I finish the drawing and hold it up. Eve Moon is open-mouthed again. Why, you're incredible, she says. I had no idea. She comes and takes the drawing and studies it.
You've drawn Elora as if she was seventy years old, she says. Is that why she won't let you?
She says its too upsetting. But that's what she's going to look like. The face is a mass of wrinkles. Elora as a ruin. The only familiar feature is her eyes, which are more tormented than today. Today she lives with Rocket Boy; but in the picture, she is remembering him.
That's very possible, says Eve Moon, studying it.
I do not try to explain to her about the spaghetti. When certain forces are in conjunction in the other world, everything in this one draws out into lines. For a short period, I can see in the fourth dimension. If you study the lines closely they resolve into dots. The face I have drawn is a late dot on Elora's line.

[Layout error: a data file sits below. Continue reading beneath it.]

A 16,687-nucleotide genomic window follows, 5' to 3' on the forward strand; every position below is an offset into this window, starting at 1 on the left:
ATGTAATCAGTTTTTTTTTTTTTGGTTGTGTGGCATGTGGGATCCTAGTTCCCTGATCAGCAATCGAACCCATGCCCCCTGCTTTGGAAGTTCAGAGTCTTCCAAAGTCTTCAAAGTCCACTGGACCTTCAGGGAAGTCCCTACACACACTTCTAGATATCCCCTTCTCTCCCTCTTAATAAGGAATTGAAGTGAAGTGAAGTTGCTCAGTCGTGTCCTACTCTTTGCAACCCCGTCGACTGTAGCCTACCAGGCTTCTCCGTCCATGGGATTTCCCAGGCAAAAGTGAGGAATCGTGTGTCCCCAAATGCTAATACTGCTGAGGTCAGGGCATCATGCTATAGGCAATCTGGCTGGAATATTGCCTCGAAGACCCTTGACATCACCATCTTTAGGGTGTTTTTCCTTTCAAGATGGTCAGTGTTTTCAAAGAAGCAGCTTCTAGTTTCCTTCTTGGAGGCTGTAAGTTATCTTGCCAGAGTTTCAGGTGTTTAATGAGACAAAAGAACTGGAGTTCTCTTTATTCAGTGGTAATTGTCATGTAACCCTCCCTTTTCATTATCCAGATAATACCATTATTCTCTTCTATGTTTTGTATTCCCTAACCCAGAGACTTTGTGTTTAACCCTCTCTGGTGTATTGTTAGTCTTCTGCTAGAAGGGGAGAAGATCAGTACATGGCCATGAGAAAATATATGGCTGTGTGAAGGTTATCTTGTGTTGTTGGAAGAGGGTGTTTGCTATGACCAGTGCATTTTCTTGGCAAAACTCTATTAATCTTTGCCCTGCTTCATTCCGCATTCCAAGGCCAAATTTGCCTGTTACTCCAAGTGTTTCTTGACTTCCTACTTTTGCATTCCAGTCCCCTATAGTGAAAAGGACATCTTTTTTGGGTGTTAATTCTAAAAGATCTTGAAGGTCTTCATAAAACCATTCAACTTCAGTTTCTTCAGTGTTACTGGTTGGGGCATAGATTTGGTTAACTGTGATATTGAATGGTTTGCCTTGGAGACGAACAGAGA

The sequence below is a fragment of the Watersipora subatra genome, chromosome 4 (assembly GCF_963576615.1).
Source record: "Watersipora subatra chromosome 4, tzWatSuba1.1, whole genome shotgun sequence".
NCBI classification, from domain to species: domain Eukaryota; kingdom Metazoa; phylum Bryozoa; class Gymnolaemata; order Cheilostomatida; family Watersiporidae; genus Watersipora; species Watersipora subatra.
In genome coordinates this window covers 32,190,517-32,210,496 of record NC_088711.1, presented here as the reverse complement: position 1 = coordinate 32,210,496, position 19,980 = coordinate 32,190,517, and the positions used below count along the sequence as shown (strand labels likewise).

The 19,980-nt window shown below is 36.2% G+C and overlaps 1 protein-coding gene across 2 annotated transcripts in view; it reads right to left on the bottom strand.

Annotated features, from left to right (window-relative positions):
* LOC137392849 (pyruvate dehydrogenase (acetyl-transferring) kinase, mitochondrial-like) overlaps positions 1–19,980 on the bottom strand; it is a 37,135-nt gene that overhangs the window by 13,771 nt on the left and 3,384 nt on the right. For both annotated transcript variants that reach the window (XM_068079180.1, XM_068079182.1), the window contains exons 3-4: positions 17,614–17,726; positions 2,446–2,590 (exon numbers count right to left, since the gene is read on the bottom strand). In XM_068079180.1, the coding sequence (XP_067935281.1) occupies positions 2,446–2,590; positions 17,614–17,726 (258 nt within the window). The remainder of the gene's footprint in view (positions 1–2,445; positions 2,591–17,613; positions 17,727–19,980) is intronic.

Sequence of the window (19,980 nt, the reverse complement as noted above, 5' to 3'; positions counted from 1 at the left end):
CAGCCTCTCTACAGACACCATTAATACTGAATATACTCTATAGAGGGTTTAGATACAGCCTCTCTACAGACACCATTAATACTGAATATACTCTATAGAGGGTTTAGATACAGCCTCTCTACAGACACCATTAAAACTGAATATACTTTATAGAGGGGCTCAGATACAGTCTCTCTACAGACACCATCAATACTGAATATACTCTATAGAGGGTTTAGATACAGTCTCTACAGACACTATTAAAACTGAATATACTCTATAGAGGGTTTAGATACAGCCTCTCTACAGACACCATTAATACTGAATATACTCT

I take another sheet and begin to draw a picture of Eve Moon. She is curious but does not look; instead, she picks up some other papers. She says some words to herself in French and looks out the window.
I finish the drawing and show it to her. That's what you are going to look like.
But that's what I look like now, Eve Moon says. She is quiet a moment, then: It is a beautiful drawing, Eric. May I keep it?
You can have them both. The door knocker hammers, clap clap, clap. She goes to open it; it is Elora in a housecoat, here to take me home. She comes in breathless, apologizing.
Its no problem, Elora, Eve Moon says. I enjoy Eric.
I know Elora is startled by this. She loves Rocket Boy but cannot imagine how anyone could enjoy him.
I also know that Elora hated Eve Moon when she moved to our block. Now she knows she should like her. She still is jealous of her because Eve Moon is beautiful and young and married to a rich man. Every time she is near Eve Moon, Elora feels her good gravity. I thought she was a snob, Elora says, but she's really very nice. She says this regretfully, as if she wishes she had an excuse to hate her.